Thursday, February 27, 2014

Fiji maintains rate with inflation and FX reserves stable

    Fiji's central bank held its Overnight Policy Rate (OPR) steady at 0.5 percent, saying the bank's twin policy objectives of low inflation and adequate foreign reserves were currently stable so the accommodative policy stance remains appropriate.
    The Reserve Bank of Fiji, which has maintained rates since December 2011, reiterated that it expects Fiji's economy to grow faster than the pre-budget estimate of 3.0 percent due to the government's expansionary stance this year. Fiji's economy is estimated to have expanded by 3.6 percent in 2013.
    "Domestic economic conditions remain positive with improved performances envisaged for most key sectors of the economy this year," Robin Yarrow, the bank's acting chairman,  said in a statement. He added that aggregate demand was continuing to strengthen due to a buoyant performance of consumption and investment activity, with surveys pointing to improving prospects in coming months.
    Financial conditions also remain conducive for growth with ample liquidity leading to lower interest rates and annual commercial bank credit expanded by 17 percent in the year to January, a 7-year high.
    Fiji's inflation rate eased to 2.3 percent in January while foreign reserves were at comfortable levels of around $1.763 billion as of Jan. 30, sufficient to cover 4.7 months of imports.
    However, Acting Chairman Yarrow also noted that the Reserve Bank is closely monitoring the level of foreign reserves as demand for imports tend to rise much faster than exports when the economy grows, resulting in a widening of the trade deficit.
   "While buoyant economic activity is beneficial to the economy, for a small open economy like Fiji with a very narrow export base, too much of it can create inflationary pressure and place pressure on our balance of payment position," Yarrow cautioned.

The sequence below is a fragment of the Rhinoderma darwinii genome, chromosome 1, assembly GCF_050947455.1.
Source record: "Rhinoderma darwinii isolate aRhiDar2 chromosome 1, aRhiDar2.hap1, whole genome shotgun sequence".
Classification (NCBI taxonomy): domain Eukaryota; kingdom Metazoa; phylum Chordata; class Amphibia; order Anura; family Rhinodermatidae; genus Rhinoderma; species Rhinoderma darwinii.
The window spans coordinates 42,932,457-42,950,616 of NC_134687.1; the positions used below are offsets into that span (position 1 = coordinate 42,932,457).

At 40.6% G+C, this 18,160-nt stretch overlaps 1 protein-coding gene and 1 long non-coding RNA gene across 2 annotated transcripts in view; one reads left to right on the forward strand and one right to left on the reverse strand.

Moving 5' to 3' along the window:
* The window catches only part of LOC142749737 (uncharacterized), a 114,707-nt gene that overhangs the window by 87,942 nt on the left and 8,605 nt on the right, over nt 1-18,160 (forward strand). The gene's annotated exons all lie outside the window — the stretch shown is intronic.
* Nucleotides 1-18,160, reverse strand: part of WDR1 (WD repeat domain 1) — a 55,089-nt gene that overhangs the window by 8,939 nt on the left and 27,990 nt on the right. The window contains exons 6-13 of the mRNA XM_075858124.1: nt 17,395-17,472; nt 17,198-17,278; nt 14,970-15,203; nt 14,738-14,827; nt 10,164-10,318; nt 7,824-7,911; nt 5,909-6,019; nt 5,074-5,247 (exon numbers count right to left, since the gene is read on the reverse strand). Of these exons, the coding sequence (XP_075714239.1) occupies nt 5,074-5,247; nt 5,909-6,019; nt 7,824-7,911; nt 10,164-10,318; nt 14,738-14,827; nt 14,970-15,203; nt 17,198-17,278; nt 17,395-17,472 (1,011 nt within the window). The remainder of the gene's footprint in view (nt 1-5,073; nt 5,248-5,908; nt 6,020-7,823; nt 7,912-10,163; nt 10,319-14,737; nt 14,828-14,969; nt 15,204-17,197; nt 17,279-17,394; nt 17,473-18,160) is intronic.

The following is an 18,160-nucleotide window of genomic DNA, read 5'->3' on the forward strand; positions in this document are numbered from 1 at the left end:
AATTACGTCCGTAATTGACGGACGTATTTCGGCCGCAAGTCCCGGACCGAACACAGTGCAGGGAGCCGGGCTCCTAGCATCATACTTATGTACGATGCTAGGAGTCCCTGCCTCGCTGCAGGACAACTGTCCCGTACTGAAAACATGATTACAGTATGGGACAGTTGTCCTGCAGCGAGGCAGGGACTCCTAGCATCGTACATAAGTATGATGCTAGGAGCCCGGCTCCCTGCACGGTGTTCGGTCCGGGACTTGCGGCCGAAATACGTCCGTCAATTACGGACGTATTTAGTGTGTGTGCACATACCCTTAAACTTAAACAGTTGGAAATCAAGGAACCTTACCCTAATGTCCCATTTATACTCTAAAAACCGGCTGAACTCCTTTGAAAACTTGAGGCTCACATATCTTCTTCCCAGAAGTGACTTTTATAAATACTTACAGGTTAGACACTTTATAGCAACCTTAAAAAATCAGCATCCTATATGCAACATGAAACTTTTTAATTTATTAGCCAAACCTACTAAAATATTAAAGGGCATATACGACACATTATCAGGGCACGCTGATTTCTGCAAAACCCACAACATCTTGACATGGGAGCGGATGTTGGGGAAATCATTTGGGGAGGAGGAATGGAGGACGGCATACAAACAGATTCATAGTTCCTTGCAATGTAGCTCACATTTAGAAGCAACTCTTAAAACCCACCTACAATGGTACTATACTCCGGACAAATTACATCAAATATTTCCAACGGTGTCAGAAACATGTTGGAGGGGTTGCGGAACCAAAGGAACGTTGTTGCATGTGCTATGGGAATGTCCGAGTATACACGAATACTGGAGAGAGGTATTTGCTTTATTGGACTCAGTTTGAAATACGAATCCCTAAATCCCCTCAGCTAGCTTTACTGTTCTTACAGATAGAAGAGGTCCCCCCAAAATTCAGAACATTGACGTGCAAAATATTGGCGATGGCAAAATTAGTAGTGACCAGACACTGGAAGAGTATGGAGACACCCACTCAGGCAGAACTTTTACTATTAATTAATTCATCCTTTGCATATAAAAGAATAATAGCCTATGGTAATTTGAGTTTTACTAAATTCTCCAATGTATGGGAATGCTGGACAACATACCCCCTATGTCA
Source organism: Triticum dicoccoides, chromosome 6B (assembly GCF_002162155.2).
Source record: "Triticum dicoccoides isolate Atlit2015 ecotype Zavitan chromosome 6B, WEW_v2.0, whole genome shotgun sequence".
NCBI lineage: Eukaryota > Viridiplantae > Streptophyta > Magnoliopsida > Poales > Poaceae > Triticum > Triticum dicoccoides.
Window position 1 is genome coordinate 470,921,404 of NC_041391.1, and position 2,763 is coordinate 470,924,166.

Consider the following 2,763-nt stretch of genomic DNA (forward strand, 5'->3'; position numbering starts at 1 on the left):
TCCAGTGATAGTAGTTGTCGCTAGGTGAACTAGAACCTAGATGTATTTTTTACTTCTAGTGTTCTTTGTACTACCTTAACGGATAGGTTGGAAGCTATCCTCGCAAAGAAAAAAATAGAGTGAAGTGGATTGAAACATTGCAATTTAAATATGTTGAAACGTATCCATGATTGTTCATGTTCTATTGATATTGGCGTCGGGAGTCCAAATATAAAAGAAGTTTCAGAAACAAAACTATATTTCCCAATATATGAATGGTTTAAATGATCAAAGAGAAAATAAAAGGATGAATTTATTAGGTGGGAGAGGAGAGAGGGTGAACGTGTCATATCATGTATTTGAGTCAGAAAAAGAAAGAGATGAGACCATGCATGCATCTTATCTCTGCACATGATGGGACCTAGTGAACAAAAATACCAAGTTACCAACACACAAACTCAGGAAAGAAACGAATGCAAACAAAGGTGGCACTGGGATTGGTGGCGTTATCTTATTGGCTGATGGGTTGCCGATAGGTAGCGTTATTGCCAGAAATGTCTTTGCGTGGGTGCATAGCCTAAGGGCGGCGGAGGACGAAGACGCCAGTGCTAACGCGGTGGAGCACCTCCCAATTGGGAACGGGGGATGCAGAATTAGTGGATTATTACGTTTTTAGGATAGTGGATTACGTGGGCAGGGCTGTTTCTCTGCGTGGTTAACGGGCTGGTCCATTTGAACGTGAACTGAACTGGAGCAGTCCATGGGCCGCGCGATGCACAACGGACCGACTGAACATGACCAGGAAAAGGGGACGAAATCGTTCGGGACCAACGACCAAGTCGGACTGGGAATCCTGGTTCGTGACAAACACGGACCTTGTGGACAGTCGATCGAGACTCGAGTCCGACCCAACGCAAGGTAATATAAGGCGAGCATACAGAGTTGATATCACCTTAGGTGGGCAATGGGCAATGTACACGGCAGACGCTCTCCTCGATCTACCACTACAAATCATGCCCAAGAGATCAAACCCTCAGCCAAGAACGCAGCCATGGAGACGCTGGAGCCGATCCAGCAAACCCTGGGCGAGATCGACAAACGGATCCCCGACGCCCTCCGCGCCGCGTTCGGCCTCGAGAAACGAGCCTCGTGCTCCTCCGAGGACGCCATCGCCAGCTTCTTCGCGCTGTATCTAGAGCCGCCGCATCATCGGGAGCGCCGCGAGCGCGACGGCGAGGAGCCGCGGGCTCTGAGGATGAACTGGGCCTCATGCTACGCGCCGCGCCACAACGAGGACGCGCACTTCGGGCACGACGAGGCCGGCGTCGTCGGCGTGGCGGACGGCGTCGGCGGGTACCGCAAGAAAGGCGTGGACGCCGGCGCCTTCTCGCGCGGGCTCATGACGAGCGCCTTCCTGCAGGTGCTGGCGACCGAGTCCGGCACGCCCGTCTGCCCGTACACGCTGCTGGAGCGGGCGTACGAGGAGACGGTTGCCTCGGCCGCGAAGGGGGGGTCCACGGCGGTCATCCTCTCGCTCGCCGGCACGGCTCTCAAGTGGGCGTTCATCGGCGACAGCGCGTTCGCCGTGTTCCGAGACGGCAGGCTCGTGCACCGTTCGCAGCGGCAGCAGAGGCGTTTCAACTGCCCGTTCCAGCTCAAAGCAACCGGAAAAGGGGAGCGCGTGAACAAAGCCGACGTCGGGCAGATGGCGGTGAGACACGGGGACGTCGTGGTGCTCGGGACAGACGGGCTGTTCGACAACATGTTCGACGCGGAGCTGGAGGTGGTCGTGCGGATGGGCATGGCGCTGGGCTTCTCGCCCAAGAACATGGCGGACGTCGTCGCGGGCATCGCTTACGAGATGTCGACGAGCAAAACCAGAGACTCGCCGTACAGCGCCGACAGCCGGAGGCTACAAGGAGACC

In its January economic review, the central bank said the trade deficit widened by 34.6 percent cumulative to October 2013 as imports rose by 10.8 percent while exports fell by 9.0 percent due to lower earnings from re-exports, gold, sugar, textiles, mineral water, coconut oil, timber, ginger and other domestic exports.
    Nevertheless, Fiji's current account position is supported by healthy inflows of tourism earnings and personnel remittances, the bank said. Fiji's current account showed a surplus of 15.8 million Fijian dollars in the third quarter of 2013.
    Fiji's government is targeting a net deficit of 1.9 percent in 2014, with asset sales expected to generate revenues of around $475.2 million. Excluding the asset sales, the underlying deficit jumps to 7.7 percent, according to the bank's January economic reviews.


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